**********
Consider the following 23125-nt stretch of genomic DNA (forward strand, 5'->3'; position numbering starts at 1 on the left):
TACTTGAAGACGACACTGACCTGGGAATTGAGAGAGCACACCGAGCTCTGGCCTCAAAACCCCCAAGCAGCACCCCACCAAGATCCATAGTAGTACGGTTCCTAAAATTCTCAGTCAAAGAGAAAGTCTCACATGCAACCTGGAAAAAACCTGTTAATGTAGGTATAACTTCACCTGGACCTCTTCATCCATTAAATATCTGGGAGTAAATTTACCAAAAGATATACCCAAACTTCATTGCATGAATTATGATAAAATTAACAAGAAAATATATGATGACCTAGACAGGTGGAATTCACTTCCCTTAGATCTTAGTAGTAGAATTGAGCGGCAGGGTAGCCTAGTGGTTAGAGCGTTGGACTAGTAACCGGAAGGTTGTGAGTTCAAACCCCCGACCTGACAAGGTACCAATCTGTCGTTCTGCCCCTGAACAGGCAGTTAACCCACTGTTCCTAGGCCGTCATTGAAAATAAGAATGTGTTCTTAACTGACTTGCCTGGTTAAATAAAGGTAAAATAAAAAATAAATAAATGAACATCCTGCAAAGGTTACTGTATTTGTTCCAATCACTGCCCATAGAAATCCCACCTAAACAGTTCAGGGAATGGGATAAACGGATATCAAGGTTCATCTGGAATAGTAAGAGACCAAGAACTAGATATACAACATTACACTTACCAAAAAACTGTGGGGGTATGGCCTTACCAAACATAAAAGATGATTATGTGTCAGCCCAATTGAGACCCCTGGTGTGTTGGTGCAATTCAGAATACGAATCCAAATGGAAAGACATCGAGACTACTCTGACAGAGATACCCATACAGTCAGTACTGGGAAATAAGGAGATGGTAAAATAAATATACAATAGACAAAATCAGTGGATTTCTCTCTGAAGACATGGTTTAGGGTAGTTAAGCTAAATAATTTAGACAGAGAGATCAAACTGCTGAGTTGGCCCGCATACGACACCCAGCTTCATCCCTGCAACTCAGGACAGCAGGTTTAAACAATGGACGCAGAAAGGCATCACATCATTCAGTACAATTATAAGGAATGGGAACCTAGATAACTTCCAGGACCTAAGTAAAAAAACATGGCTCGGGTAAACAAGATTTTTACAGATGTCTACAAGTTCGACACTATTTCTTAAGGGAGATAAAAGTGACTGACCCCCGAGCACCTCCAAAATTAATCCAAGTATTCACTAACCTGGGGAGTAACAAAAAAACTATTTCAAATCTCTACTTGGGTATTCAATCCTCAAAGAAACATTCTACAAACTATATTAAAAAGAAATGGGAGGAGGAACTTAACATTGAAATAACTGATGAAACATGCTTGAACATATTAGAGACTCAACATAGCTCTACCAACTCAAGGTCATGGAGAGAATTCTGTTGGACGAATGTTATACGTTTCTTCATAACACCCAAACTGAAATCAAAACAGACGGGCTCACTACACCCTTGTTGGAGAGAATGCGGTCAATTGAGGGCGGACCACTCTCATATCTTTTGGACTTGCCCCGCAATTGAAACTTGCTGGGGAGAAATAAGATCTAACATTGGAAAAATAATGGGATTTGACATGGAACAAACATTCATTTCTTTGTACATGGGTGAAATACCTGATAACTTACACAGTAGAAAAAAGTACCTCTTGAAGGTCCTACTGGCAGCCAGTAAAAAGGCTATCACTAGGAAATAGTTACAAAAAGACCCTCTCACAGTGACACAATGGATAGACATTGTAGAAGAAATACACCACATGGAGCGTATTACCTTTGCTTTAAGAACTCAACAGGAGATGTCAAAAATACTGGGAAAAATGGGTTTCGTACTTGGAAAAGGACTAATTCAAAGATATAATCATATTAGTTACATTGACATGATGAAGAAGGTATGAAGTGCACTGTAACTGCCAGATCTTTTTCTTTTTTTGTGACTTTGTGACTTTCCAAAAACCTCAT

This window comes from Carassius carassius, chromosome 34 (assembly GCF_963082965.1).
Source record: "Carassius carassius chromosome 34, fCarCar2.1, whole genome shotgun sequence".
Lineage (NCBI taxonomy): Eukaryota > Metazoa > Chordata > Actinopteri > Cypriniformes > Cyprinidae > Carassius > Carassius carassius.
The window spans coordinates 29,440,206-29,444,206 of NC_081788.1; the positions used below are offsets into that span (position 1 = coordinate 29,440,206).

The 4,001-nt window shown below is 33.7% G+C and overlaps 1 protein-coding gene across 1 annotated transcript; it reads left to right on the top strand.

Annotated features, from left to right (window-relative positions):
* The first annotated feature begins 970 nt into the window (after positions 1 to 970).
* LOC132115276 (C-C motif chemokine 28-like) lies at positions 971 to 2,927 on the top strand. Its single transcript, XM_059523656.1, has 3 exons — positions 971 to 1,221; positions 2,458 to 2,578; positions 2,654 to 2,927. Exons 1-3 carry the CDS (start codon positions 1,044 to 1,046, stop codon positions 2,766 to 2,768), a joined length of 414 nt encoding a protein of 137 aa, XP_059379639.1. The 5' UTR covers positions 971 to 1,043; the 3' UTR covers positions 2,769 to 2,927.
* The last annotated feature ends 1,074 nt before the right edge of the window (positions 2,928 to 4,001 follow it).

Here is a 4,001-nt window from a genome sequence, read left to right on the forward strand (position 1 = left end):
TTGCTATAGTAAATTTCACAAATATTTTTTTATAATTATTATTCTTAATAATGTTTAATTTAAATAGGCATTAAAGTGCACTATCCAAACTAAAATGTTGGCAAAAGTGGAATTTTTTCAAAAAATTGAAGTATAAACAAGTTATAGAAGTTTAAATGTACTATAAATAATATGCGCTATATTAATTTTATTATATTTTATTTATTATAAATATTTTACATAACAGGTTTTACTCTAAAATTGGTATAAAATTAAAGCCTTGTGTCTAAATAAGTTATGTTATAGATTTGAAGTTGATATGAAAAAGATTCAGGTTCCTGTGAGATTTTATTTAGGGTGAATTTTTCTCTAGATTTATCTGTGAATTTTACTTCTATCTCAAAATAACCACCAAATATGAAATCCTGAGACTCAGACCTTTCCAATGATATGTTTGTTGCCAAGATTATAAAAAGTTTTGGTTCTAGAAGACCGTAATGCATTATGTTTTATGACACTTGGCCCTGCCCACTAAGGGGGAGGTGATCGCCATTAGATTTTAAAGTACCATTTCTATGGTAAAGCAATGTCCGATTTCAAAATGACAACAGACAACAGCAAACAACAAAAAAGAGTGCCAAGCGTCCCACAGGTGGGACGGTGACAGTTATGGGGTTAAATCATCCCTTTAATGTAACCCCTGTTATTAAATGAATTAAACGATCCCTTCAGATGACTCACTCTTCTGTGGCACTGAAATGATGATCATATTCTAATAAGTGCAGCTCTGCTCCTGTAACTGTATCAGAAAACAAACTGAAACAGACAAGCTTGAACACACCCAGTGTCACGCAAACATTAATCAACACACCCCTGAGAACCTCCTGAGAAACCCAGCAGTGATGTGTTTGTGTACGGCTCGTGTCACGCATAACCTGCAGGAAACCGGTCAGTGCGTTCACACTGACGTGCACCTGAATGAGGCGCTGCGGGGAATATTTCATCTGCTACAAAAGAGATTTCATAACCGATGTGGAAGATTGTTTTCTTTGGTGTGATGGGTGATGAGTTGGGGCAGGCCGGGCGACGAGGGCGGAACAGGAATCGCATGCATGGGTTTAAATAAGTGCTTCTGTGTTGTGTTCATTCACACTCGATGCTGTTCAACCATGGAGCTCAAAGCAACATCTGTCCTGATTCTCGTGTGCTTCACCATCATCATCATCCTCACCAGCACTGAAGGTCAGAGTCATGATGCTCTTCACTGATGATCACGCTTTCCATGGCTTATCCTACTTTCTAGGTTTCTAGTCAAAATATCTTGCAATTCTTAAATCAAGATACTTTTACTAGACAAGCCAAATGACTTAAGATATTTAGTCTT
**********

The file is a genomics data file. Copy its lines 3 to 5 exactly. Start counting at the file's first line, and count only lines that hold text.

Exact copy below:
This window comes from Carassius carassius, chromosome 34 (assembly GCF_963082965.1).
Source record: "Carassius carassius chromosome 34, fCarCar2.1, whole genome shotgun sequence".
Lineage (NCBI taxonomy): Eukaryota > Metazoa > Chordata > Actinopteri > Cypriniformes > Cyprinidae > Carassius > Carassius carassius.